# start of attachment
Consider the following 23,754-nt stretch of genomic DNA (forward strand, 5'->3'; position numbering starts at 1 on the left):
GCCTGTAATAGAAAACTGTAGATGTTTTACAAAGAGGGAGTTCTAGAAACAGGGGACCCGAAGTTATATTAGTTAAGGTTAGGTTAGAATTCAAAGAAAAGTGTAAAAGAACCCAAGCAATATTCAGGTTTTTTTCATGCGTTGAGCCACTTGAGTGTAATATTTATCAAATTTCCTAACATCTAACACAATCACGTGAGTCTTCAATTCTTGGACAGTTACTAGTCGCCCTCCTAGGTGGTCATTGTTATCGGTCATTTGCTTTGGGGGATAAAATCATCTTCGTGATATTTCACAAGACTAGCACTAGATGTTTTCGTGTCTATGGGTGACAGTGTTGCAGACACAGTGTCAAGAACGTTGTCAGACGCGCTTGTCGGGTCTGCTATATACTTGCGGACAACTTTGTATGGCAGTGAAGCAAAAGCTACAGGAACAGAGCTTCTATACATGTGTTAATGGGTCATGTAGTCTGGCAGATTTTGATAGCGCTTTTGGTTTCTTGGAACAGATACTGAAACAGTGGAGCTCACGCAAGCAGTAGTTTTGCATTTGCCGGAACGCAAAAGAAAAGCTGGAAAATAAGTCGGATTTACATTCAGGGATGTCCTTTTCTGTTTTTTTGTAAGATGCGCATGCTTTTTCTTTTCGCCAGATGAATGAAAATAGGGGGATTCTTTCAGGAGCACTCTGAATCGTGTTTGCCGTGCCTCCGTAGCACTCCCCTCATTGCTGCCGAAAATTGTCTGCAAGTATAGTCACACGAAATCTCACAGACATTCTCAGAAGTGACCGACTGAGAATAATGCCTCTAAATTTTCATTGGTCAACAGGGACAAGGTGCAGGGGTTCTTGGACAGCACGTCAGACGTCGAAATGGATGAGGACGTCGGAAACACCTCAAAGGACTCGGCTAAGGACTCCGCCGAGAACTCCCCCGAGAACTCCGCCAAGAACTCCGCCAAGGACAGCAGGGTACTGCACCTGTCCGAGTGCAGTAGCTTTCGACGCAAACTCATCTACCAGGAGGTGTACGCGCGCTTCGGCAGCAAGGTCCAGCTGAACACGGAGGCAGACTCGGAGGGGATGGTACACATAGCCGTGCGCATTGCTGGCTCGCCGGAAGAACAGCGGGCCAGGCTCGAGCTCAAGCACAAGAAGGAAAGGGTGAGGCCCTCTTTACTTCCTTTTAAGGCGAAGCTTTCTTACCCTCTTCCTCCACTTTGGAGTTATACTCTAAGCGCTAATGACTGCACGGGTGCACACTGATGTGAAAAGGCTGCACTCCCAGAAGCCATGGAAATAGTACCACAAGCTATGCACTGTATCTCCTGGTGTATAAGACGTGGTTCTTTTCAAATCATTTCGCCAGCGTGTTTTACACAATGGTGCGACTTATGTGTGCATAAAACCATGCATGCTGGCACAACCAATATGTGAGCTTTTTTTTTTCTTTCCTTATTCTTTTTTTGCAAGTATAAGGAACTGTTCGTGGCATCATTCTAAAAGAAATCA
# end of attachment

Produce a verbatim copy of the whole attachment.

Consider the following 23,754-nt stretch of genomic DNA (forward strand, 5'->3'; position numbering starts at 1 on the left):
GCCTGTAATAGAAAACTGTAGATGTTTTACAAAGAGGGAGTTCTAGAAACAGGGGACCCGAAGTTATATTAGTTAAGGTTAGGTTAGAATTCAAAGAAAAGTGTAAAAGAACCCAAGCAATATTCAGGTTTTTTTCATGCGTTGAGCCACTTGAGTGTAATATTTATCAAATTTCCTAACATCTAACACAATCACGTGAGTCTTCAATTCTTGGACAGTTACTAGTCGCCCTCCTAGGTGGTCATTGTTATCGGTCATTTGCTTTGGGGGATAAAATCATCTTCGTGATATTTCACAAGACTAGCACTAGATGTTTTCGTGTCTATGGGTGACAGTGTTGCAGACACAGTGTCAAGAACGTTGTCAGACGCGCTTGTCGGGTCTGCTATATACTTGCGGACAACTTTGTATGGCAGTGAAGCAAAAGCTACAGGAACAGAGCTTCTATACATGTGTTAATGGGTCATGTAGTCTGGCAGATTTTGATAGCGCTTTTGGTTTCTTGGAACAGATACTGAAACAGTGGAGCTCACGCAAGCAGTAGTTTTGCATTTGCCGGAACGCAAAAGAAAAGCTGGAAAATAAGTCGGATTTACATTCAGGGATGTCCTTTTCTGTTTTTTTGTAAGATGCGCATGCTTTTTCTTTTCGCCAGATGAATGAAAATAGGGGGATTCTTTCAGGAGCACTCTGAATCGTGTTTGCCGTGCCTCCGTAGCACTCCCCTCATTGCTGCCGAAAATTGTCTGCAAGTATAGTCACACGAAATCTCACAGACATTCTCAGAAGTGACCGACTGAGAATAATGCCTCTAAATTTTCATTGGTCAACAGGGACAAGGTGCAGGGGTTCTTGGACAGCACGTCAGACGTCGAAATGGATGAGGACGTCGGAAACACCTCAAAGGACTCGGCTAAGGACTCCGCCGAGAACTCCCCCGAGAACTCCGCCAAGAACTCCGCCAAGGACAGCAGGGTACTGCACCTGTCCGAGTGCAGTAGCTTTCGACGCAAACTCATCTACCAGGAGGTGTACGCGCGCTTCGGCAGCAAGGTCCAGCTGAACACGGAGGCAGACTCGGAGGGGATGGTACACATAGCCGTGCGCATTGCTGGCTCGCCGGAAGAACAGCGGGCCAGGCTCGAGCTCAAGCACAAGAAGGAAAGGGTGAGGCCCTCTTTACTTCCTTTTAAGGCGAAGCTTTCTTACCCTCTTCCTCCACTTTGGAGTTATACTCTAAGCGCTAATGACTGCACGGGTGCACACTGATGTGAAAAGGCTGCACTCCCAGAAGCCATGGAAATAGTACCACAAGCTATGCACTGTATCTCCTGGTGTATAAGACGTGGTTCTTTTCAAATCATTTCGCCAGCGTGTTTTACACAATGGTGCGACTTATGTGTGCATAAAACCATGCATGCTGGCACAACCAATATGTGAGCTTTTTTTTTTCTTTCCTTATTCTTTTTTTGCAAGTATAAGGAACTGTTCGTGGCATCATTCTAAAAGAAATCA